Lest you have broken the Kruger National Park’s rules about getting out of your vehicle, it is unlikely that you will encounter dangerous animals on foot without the services of an armed guide or tracker.
The encounters you may have on foot are:
In the rest camp
At a picnic facility or get out point.
The rest of your encounters with wild animals will be from inside your vehicle. These encounters must not be seen as ‘safe’ encounters, or ‘protected’ encounters. Disregard, ignorance or unawareness can lead to serious conclusions. There are many references to visitors who got too close, or who simply were not aware of the danger.
Lion, leopard, spotted-hyena, elephant, rhino, buffalo, honey badger, snakes, bushbuck, baboon and Hippo have all been responsible for serious attacks on humans in the Kruger National Park. All these, ‘contact’, situations were brought on by the humans. No animal’s initial motivation is to go out of its way to attack or confront a human being. Animals will normally shy away from this type of encounter, and are normally not dangerous if you leave them alone. Most animals become dangerous if they are threatened or provoked – or if you are unaware of their presence, and suddenly walk in close proximity to them – perhaps closing off an escape route, or getting between them and a safe habitat, or getting between mother and child.
The rule of thumb is DO NOT RUN! – Stand still, concentrate on maintaining your composure and on hiding your fear. Assess your immediate surroundings – and then slowly walk backwards, and away from the initial contact area. If the animal shows aggression – stand still. In some cases, making an aggressive, arm-waving noise will cause the animal to loose its nerve, in most cases – by slowly removing yourself from its line of vision, or out of its way will get you out of a whole heap of trouble.
In the vehicle
Approaching animals like elephant, buffalo, leopard and rhino is the key to a successful encounter. By speeding up to them and then suddenly braking will initiate one of these things:
The animal will run off into the bush. The animal will become nervous and agitated – sometimes aggressive. The animal will react suddenly – and may even hurt itself.
Getting too close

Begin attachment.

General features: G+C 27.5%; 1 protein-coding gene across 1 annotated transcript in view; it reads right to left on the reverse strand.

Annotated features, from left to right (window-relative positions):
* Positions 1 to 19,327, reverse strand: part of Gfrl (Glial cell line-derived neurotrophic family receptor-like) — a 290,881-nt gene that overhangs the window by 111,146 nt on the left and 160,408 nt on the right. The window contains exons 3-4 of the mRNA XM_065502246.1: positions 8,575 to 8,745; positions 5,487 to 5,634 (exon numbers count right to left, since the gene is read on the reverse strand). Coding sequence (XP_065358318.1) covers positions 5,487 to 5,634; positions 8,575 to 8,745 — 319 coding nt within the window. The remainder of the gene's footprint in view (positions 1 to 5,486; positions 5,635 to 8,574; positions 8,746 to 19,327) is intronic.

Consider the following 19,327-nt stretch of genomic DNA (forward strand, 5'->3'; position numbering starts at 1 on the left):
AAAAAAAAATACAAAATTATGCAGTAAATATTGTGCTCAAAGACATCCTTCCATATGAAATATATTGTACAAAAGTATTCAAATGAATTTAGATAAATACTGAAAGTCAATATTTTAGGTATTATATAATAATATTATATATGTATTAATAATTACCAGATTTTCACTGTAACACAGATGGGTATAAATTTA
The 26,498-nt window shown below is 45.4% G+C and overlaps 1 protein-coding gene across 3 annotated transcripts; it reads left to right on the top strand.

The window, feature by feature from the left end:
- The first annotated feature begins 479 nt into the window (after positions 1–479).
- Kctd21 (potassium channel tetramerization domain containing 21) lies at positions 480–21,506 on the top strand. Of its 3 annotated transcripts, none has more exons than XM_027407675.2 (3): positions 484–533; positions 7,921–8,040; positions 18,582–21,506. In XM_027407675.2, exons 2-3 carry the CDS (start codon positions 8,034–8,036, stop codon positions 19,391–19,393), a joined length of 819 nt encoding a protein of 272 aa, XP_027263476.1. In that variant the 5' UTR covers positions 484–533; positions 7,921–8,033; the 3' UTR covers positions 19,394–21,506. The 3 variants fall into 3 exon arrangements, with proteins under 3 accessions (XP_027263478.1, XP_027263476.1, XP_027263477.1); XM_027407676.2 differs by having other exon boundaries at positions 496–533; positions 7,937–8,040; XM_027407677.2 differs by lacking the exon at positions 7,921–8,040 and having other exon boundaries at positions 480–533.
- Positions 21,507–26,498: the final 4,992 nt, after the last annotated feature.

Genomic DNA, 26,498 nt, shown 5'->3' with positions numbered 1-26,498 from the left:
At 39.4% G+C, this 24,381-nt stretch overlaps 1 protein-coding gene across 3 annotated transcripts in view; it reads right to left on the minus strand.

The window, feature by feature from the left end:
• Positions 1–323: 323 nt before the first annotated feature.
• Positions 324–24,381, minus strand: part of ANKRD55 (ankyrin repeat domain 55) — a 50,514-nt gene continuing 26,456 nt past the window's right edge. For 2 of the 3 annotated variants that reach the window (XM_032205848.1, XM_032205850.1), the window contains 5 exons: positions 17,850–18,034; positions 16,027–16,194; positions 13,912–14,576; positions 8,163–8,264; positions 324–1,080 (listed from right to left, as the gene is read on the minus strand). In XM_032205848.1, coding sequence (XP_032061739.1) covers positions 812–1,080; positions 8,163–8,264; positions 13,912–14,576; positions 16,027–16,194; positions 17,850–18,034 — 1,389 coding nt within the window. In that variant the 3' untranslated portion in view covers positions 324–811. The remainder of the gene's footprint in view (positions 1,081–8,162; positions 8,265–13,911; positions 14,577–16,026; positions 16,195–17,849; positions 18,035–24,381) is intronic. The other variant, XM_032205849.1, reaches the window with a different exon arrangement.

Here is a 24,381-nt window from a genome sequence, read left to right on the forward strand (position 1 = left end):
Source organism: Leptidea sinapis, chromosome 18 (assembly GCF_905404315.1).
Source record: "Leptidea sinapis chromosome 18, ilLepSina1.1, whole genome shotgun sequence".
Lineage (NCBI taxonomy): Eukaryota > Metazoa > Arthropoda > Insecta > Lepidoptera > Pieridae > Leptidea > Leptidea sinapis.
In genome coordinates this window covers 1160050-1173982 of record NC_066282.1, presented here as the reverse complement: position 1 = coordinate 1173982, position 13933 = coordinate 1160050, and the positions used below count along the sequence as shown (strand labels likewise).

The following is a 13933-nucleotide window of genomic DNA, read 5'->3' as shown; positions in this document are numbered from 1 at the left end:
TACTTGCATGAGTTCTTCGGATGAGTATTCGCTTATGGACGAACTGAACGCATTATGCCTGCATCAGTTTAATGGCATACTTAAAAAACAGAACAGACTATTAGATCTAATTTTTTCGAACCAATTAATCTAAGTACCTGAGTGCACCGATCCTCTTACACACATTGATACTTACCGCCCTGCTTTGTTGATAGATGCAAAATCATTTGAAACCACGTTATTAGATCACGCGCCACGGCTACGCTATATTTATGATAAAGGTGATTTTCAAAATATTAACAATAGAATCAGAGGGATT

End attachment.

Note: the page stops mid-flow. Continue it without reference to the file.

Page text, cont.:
There are a few things to bear in mind when approaching animals in order to observe their normal behaviour. An animal has a flight distance – this distance depends on how they are interpreting the encounter with your vehicle, and most definitely on what happened during their last encounter with a vehicle. The latter is the scary one – because only the animal knows what happened before you arrived on the scene.
Observing animals behaving normally is tragically not what some visitors to the Kruger National Park on intent on seeing. Coke and Beer tins thrown at elephants to get them to ‘face the camera’ – apples and other fruit, car snacks, and meat are thrown at baboons, lions and hyenas to get them to ‘face the camera’ and loud, electronic animal calls are played through 500 watt speakers to see if the animal behaves differently have sadly become more and more common occurrences in the Kruger National Park – I’ve even seen people getting out of their vehicles and chasing impalas, wildebeest or zebras to witness the reaction.
Showing respect at sightings
We all know that Kruger’s wildlife have lived with vehicles for 100 years, and that to an extent, the animals have learnt to see the vehicle as a harmless ensemble – a bit of a bad smell – but generally harmless, and relegated to its own tracks. Forty vehicles, on the other hand, all jostling for a viewing position around an animal will cause the animal unnecessary stress. Please be respectful. Besides the stress you cause by this obsessive behaviour – lion and leopard and cheetah will simply stop being seen near vehicle tracks.
‘Don’t feed the animals’ is the most disregarded signboard in the Kruger. In fact, of all the rules in the Kruger National Park, this is the one that is the most important to observe. You may as well shoot the animal yourself.
Feeding of animals is delivering a death sentence in many instances. Potentially dangerous animals become even more dangerous when they start believing that man is a food provider – and small animals like birds, squirrels and antelope are literally killed by the ‘difficult to digest’ and completely unnatural diet of processed food and drink.